A high-definition flat-screen television with a built-in disk drive aims to avoid the need for a separate digital video recorder. The latest high-definition displays also exceed current broadcast standards as manufacturers are integrating more functions into television sets.
The Pause and Play sets from LG have two terrestrial television tuners and a 160 gigabyte hard-disk drive capable of recording over 40 hours of high-definition programmes or over 80 hours in standard definition.
The LCD sets come in 32, 37 and 42-inch screen sizes, with plasma models in 42 and 50-inch versions. They are certified as meeting the Freeview Playback standard for digital video recorders for the free-to-air market in the United Kingdom.
“This is the first time a device other than a set-top box has won Freeview Playback certification,” said Choon Lee, the head of digital television research and development at LG Electronics. “Our DVR is built-in to the TV, allowing people to pause and record TV serials without having to connect a clumsy external unit to their televisions.”
There are two levels of Freeview Playback certification. To attain the first level, a digital video recorder must be able to record essential program information including audio, video and subtitles. Second level certification requires an advanced programming guide that can make intelligent decisions about when to schedule recording times.
“Our products can be pre-programmed to record serials on a repeating basis and can even automatically remove the advertisements,” said Choon Lee. “When scheduled recordings overlap, the TVs search their programming guides to determine when the serial will be rebroadcast and schedule an alternate recording time.”
Also on show at the IFA consumer electronics trade fair in Berlin was an LG screen capable of displaying full resolution HD programming progressively scanned at 60 frames a second. The LG LF75 display is being launched globally. These next-generation screens can display 1920×1080/60p material which exceeds current broadcast standards.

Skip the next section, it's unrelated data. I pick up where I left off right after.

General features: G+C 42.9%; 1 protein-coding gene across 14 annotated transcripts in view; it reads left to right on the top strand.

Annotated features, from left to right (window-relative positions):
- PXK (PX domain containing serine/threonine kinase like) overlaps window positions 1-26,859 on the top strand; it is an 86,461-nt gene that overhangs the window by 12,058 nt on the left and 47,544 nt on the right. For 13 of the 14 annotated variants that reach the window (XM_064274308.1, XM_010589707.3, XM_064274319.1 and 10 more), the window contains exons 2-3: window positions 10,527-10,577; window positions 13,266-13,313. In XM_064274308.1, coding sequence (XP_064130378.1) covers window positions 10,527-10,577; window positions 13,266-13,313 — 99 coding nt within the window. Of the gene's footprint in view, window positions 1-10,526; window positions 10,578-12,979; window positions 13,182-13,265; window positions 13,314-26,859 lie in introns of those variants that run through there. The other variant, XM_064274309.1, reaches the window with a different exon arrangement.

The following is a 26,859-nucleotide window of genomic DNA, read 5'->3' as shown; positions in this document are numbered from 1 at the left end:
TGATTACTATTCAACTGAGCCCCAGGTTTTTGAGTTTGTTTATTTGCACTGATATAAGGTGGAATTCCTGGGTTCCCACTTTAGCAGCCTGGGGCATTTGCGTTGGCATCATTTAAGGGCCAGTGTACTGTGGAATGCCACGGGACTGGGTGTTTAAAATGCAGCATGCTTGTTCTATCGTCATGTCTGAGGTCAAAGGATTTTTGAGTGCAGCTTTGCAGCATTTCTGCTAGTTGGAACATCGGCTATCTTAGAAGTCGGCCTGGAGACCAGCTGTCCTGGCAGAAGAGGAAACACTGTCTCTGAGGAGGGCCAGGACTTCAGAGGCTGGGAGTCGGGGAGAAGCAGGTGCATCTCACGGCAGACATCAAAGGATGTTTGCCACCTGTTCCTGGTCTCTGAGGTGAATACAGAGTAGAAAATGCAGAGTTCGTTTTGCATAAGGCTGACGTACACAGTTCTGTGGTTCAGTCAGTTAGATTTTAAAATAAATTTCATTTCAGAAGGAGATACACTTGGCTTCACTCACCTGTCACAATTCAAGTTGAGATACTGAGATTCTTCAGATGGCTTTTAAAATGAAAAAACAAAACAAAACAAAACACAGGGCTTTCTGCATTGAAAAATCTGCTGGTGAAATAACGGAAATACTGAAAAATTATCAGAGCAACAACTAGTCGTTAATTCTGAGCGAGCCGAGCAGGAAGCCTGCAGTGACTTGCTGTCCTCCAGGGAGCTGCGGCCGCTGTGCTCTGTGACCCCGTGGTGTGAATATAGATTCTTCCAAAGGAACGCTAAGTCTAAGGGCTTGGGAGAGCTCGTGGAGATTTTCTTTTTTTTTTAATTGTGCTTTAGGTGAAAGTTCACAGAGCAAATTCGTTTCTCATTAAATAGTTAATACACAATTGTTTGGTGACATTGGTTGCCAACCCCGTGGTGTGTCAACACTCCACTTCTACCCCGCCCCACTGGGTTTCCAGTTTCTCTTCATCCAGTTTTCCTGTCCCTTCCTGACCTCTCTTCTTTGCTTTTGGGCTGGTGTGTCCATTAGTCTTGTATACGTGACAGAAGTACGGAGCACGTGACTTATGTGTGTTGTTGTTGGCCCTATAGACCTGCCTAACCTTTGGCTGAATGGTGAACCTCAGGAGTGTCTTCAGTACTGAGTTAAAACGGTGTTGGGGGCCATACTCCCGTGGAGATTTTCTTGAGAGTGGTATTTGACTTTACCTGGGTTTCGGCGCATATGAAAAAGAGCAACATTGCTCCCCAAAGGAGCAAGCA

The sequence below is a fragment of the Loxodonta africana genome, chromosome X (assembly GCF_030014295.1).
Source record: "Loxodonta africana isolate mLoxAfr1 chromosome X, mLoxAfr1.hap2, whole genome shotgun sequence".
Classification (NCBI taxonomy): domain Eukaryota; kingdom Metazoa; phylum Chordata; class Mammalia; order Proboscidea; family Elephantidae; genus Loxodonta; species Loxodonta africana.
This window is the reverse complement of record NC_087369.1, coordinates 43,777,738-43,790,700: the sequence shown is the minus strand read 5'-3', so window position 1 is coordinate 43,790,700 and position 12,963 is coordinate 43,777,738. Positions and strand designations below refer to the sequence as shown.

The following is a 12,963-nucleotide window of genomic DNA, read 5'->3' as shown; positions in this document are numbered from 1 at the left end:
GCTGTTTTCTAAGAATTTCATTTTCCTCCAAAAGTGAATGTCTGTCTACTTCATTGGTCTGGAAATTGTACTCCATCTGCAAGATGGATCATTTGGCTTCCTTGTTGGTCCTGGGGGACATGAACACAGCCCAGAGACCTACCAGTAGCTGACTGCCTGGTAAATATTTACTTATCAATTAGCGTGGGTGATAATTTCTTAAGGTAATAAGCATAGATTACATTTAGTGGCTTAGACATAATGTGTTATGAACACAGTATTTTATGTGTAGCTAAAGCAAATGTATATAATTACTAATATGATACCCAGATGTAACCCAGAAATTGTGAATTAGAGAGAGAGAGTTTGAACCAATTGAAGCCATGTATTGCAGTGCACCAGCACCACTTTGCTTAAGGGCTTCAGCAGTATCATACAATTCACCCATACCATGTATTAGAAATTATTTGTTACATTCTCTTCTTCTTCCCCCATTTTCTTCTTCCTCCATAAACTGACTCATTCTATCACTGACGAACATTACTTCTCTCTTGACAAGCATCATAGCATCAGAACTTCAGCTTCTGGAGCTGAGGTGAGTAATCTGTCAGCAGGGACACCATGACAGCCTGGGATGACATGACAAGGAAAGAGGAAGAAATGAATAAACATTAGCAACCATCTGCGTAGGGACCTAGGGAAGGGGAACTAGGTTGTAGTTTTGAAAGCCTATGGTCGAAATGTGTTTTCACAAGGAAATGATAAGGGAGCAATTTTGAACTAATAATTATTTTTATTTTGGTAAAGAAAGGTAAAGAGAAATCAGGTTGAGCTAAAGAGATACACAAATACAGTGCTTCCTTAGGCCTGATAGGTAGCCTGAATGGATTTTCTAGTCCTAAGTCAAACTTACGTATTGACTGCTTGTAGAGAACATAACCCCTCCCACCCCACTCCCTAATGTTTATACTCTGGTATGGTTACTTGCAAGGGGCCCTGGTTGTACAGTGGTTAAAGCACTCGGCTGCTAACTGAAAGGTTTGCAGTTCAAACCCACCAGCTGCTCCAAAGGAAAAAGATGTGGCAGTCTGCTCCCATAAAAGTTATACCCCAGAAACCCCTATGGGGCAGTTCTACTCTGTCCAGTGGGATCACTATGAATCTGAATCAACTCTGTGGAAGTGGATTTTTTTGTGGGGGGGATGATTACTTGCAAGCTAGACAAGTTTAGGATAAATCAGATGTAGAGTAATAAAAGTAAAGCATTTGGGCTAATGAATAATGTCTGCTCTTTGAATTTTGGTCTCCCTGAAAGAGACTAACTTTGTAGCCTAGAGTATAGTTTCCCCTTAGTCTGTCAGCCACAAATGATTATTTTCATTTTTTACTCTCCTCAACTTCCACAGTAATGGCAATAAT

Blu-ray discs are encoded at 1080/30p, the highest quality currently available to consumers, but LG expects 60p material to become popular in the future.
“Many experts, including our own engineers, believed that 1080/60p content would provide far superior picture quality and would eventually become standard in many countries,” said Havis Heewon Kwon, head of the LCD TV Division at LG Electronics. “However, due to numerous technological obstacles, no company had been able to demonstrate the technology.”
After more than a year in research, development and production, LG and NHK have succeeded in demonstrating that such displays are possible. Future full HD displays from LG will support 60p material.
With broadcasters currently limited to 1080i, and some maintaining that 720p constitutes high-definition, other media formats, including games, are likely to exploit advances in display technology to deliver higher frame rates that provide smoother motion.
High-definition displays are also more capable of displaying web pages. After all, a 1920×1080 pixel display is better than that on many laptops. This removes some of the display limitations that have historically hindered attempts to bring the web to television.
Sony Electronics has chosen Opera to provide the browser for its internet video link module that attaches to the back of new Bravia televisions. The module links the television set directly through HDMI and USB connections and connects to broadband internet service providers directly through a network connection without the need for a personal computer.
The Bravia internet video link is currently only expected to be available in the United States.